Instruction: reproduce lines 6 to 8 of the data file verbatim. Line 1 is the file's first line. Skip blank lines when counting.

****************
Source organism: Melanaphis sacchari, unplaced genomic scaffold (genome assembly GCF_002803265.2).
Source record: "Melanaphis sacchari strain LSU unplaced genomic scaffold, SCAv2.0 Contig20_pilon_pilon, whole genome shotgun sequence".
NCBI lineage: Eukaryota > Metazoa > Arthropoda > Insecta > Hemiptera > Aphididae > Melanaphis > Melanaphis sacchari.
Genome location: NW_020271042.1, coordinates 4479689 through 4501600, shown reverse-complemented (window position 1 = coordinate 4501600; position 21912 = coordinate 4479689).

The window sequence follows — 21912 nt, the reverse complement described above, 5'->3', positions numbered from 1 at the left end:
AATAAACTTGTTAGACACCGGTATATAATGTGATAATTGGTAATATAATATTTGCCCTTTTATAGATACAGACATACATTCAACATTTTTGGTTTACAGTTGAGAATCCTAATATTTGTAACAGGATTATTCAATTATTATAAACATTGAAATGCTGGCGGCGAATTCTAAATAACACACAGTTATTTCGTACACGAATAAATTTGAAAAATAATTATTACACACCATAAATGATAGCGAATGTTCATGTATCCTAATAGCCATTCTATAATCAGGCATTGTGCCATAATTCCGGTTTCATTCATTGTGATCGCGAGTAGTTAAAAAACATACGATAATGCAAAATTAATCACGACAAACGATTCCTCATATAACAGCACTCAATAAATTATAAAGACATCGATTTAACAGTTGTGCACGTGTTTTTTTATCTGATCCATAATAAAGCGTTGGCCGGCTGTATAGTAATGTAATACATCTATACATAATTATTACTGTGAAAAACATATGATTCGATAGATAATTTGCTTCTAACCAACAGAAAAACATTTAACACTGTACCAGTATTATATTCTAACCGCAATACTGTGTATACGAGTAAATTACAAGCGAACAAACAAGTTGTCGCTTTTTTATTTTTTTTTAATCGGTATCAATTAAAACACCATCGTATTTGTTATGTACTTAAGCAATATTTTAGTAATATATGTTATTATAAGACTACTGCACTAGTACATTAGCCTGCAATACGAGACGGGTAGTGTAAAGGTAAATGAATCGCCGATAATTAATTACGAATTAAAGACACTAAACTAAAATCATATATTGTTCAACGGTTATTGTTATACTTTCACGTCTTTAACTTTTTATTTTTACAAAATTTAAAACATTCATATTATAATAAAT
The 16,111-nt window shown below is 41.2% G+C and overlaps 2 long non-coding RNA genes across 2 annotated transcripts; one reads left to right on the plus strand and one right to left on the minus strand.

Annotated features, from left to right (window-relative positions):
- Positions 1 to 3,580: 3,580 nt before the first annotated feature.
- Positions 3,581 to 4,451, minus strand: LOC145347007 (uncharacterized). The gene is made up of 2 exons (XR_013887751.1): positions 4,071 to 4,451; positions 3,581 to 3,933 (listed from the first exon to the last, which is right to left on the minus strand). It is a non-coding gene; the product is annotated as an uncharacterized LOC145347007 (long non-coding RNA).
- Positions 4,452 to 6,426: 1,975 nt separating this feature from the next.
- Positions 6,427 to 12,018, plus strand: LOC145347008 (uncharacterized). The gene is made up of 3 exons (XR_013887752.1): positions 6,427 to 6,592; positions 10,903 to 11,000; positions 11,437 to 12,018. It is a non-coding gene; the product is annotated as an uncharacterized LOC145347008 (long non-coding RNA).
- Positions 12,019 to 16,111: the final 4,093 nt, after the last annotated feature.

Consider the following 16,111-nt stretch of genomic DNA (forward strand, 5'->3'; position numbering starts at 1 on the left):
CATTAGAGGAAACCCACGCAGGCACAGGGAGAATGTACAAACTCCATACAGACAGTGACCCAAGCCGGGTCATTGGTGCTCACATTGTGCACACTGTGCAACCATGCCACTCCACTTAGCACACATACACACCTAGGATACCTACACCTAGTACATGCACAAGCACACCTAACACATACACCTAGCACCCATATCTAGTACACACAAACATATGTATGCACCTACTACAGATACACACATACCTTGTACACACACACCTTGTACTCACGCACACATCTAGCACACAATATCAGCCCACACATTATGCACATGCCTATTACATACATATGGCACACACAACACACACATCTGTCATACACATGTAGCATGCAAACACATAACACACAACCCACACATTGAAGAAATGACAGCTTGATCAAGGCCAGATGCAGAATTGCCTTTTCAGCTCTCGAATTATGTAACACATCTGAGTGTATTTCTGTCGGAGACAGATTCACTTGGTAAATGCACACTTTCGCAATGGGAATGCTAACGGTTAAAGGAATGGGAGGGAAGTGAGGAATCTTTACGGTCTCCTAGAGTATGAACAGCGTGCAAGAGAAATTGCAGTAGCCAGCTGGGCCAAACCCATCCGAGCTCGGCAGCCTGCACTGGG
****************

AATAAACTTGTTAGACACCGGTATATAATGTGATAATTGGTAATATAATATTTGCCCTTTTATAGATACAGACATACATTCAACATTTTTGGTTTACAGTTGAGAATCCTAATATTTGTAACAGGATTATTCAATTATTATAAACATTGAAATGCTGGCGGCGAATTCTAAATAACACACAGTTATTTCGTACACGAATAAATTTGAAAAATAATTATTACACACCATAAATGATAGCGAATGTTCATGTATCCTAATAGCCATTCTATAATCAGGCATTGTGCCATAATTCCGGTTTCATTCATTGTGATCGCGAGTAGTTAAAAAACATACGATAATGCAAAATTAATCACGACAAACGATTCCTCATATAACAGCACTCAATAAATTATAAAGACATCGATTTAACAGTTGTGCACGTGTTTTTTTATCTGATCCATAATAAAGCGTTGGCCGGCTGTATAGTAATGTAATACATCTATACATAATTATTACTGTGAAAAACATATGATTCGATAGATAATTTGCTTCTAACCAACAGAAAAACATTTAACACTGTACCAGTATTATATTCTAACCGCAATACTGTGTATACGAGTAAATTACAAGCGAACAAACAAGTTGTCGCTTTTTTATTTTTTTTTAATCGGTATCAATTAAAACACCATCGTATTTGTTATGTACTTAAGCAATATTTTAGTAATATATGTTATTATAAGACTACTGCACTAGTACATTAGCCTGCAATACGAGACGGGTAGTGTAAAGGTAAATGAATCGCCGATAATTAATTACGAATTAAAGACACTAAACTAAAATCATATATTGTTCAACGGTTATTGTTATACTTTCACGTCTTTAACTTTTTATTTTTACAAAATTTAAAACATTCATATTATAATAAAT
The 16,111-nt window shown below is 41.2% G+C and overlaps 2 long non-coding RNA genes across 2 annotated transcripts; one reads left to right on the plus strand and one right to left on the minus strand.

Annotated features, from left to right (window-relative positions):